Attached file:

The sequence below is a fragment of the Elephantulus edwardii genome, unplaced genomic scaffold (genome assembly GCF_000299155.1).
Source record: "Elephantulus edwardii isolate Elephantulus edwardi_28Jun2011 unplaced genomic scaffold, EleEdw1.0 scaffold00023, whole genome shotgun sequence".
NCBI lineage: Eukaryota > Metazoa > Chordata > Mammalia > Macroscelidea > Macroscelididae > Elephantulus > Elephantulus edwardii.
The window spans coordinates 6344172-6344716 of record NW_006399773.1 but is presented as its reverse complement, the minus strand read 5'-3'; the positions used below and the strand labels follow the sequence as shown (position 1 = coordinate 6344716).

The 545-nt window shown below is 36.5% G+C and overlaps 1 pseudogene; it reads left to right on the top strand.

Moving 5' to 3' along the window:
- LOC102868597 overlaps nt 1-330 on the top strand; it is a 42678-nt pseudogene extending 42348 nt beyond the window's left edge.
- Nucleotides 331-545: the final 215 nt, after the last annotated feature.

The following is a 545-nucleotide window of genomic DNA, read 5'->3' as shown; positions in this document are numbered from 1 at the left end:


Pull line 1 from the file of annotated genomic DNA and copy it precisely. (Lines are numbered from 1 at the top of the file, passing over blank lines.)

The sequence below is a fragment of the Elephantulus edwardii genome, unplaced genomic scaffold (genome assembly GCF_000299155.1).